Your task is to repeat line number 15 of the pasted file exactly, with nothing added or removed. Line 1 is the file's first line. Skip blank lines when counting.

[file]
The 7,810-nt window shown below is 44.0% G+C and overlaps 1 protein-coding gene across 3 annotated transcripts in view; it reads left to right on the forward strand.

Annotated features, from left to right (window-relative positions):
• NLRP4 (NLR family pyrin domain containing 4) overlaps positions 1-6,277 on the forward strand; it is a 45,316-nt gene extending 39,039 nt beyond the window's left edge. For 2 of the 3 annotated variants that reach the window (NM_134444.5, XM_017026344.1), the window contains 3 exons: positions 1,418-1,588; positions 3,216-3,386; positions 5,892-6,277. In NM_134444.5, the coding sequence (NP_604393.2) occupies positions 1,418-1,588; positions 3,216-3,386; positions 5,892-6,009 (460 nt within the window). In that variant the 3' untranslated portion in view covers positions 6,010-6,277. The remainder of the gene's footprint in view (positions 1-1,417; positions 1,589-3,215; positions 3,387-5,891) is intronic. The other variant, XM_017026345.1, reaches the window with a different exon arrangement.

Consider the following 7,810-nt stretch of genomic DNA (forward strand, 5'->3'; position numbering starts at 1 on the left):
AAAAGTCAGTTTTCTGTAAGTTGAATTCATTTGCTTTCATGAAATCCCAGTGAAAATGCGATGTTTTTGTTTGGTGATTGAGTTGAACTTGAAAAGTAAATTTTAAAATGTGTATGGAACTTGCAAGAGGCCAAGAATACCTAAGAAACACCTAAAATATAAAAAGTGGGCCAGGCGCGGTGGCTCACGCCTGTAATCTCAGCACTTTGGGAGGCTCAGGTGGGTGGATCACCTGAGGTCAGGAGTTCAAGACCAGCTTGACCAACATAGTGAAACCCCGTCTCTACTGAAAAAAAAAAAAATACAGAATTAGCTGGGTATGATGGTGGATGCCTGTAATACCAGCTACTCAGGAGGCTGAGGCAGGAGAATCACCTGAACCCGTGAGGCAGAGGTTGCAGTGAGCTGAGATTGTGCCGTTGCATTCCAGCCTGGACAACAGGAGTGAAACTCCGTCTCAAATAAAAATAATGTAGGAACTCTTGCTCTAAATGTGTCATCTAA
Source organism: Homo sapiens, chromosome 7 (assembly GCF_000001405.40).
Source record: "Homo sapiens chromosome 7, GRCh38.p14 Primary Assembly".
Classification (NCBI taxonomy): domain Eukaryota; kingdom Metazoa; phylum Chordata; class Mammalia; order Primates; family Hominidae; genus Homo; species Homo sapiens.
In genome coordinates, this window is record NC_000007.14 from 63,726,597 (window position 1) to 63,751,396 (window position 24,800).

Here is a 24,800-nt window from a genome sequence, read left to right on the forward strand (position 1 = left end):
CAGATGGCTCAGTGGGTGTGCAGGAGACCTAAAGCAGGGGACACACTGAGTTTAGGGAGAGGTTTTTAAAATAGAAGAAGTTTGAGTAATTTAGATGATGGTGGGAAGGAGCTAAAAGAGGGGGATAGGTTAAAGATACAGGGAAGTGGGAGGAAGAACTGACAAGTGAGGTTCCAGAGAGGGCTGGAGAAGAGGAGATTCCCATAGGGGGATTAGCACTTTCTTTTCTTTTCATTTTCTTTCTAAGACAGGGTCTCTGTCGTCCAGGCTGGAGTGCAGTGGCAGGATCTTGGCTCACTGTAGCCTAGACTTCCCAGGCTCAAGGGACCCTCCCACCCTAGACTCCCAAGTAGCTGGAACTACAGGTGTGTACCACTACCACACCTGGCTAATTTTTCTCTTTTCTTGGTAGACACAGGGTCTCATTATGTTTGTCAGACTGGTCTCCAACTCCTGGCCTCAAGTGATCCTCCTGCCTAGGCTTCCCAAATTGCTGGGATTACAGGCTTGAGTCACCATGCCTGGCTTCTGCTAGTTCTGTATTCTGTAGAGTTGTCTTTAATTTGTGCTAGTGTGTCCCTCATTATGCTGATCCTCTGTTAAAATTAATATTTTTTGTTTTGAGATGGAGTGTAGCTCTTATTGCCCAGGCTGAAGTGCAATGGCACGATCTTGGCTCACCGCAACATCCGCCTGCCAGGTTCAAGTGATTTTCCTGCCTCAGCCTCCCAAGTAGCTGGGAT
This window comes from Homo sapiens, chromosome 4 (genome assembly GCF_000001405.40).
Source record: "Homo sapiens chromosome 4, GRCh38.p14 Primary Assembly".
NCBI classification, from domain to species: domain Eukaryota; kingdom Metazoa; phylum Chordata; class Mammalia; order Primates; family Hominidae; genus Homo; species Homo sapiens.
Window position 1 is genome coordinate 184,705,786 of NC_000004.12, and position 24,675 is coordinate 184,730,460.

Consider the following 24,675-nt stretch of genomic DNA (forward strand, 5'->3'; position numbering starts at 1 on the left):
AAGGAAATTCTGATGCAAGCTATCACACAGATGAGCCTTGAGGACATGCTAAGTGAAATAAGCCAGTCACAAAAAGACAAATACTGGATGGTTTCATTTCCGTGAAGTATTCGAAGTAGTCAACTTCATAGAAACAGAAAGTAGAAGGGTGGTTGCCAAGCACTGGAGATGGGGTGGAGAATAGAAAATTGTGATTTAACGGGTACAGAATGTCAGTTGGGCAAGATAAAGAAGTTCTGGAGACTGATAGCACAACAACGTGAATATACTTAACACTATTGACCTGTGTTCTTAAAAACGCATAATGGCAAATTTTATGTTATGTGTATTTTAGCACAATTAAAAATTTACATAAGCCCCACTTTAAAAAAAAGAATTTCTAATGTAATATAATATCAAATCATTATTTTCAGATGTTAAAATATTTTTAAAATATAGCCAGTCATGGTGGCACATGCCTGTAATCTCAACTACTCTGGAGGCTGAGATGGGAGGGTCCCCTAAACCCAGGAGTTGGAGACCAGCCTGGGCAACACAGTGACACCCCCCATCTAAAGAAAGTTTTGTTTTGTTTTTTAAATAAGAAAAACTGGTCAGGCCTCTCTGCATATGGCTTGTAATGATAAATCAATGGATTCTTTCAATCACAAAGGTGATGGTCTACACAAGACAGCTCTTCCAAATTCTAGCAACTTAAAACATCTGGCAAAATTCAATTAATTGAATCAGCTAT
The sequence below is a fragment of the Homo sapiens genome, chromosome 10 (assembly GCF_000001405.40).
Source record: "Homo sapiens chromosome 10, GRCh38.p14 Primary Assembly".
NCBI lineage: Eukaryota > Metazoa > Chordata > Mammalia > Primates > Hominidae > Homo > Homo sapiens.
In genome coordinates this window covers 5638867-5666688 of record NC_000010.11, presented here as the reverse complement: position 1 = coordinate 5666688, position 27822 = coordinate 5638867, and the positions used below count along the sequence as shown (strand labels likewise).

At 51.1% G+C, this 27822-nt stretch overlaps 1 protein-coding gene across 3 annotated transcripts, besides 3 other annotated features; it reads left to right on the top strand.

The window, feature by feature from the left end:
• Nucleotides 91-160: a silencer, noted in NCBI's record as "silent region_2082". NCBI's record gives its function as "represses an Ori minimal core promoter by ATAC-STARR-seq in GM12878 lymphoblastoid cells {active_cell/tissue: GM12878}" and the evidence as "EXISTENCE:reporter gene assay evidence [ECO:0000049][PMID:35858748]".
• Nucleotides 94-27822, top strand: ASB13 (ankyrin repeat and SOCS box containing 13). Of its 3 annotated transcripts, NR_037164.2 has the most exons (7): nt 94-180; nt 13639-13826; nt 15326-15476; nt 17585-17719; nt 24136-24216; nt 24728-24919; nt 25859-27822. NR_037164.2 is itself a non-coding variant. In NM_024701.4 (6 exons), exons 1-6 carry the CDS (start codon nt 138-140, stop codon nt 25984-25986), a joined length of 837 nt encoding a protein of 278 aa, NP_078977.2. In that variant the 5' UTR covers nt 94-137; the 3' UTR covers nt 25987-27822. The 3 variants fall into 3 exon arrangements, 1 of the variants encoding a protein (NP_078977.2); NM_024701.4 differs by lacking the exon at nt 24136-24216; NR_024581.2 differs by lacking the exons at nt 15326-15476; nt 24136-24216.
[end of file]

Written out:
Window position 1 is genome coordinate 184,705,786 of NC_000004.12, and position 24,675 is coordinate 184,730,460.